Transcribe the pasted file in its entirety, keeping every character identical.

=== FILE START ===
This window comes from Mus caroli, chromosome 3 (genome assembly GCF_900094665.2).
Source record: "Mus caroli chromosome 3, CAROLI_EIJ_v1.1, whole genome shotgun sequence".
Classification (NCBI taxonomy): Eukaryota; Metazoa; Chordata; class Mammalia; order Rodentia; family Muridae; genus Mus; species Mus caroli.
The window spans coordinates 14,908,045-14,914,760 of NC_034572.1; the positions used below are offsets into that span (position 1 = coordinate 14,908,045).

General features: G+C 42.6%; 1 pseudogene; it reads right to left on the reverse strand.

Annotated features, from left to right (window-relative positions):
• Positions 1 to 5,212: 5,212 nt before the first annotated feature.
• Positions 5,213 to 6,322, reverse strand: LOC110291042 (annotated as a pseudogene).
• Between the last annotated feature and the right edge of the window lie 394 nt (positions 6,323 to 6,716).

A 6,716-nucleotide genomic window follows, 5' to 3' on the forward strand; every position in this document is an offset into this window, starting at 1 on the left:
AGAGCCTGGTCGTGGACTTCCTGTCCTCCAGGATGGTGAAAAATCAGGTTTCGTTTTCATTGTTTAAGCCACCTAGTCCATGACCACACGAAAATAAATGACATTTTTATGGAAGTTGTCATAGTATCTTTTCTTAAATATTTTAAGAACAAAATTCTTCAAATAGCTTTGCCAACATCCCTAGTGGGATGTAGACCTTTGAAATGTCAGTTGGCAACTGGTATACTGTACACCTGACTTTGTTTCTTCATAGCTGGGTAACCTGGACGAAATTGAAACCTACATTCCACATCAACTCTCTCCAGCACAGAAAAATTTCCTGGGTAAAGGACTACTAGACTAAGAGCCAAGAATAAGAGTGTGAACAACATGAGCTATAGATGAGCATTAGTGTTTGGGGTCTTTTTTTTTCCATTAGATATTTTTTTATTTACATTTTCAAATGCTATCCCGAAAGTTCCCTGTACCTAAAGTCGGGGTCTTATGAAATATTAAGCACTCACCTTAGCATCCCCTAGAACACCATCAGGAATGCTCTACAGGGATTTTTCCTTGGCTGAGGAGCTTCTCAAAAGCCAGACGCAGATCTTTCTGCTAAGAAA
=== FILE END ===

This window comes from Mus caroli, chromosome 3 (genome assembly GCF_900094665.2).
Source record: "Mus caroli chromosome 3, CAROLI_EIJ_v1.1, whole genome shotgun sequence".
Classification (NCBI taxonomy): Eukaryota; Metazoa; Chordata; class Mammalia; order Rodentia; family Muridae; genus Mus; species Mus caroli.
The window spans coordinates 14,908,045-14,914,760 of NC_034572.1; the positions used below are offsets into that span (position 1 = coordinate 14,908,045).

General features: G+C 42.6%; 1 pseudogene; it reads right to left on the reverse strand.

Annotated features, from left to right (window-relative positions):
• Positions 1 to 5,212: 5,212 nt before the first annotated feature.
• Positions 5,213 to 6,322, reverse strand: LOC110291042 (annotated as a pseudogene).
• Between the last annotated feature and the right edge of the window lie 394 nt (positions 6,323 to 6,716).

A 6,716-nucleotide genomic window follows, 5' to 3' on the forward strand; every position in this document is an offset into this window, starting at 1 on the left:
AGAGCCTGGTCGTGGACTTCCTGTCCTCCAGGATGGTGAAAAATCAGGTTTCGTTTTCATTGTTTAAGCCACCTAGTCCATGACCACACGAAAATAAATGACATTTTTATGGAAGTTGTCATAGTATCTTTTCTTAAATATTTTAAGAACAAAATTCTTCAAATAGCTTTGCCAACATCCCTAGTGGGATGTAGACCTTTGAAATGTCAGTTGGCAACTGGTATACTGTACACCTGACTTTGTTTCTTCATAGCTGGGTAACCTGGACGAAATTGAAACCTACATTCCACATCAACTCTCTCCAGCACAGAAAAATTTCCTGGGTAAAGGACTACTAGACTAAGAGCCAAGAATAAGAGTGTGAACAACATGAGCTATAGATGAGCATTAGTGTTTGGGGTCTTTTTTTTTCCATTAGATATTTTTTTATTTACATTTTCAAATGCTATCCCGAAAGTTCCCTGTACCTAAAGTCGGGGTCTTATGAAATATTAAGCACTCACCTTAGCATCCCCTAGAACACCATCAGGAATGCTCTACAGGGATTTTTCCTTGGCTGAGGAGCTTCTCAAAAGCCAGACGCAGATCTTTCTGCTAAGAAA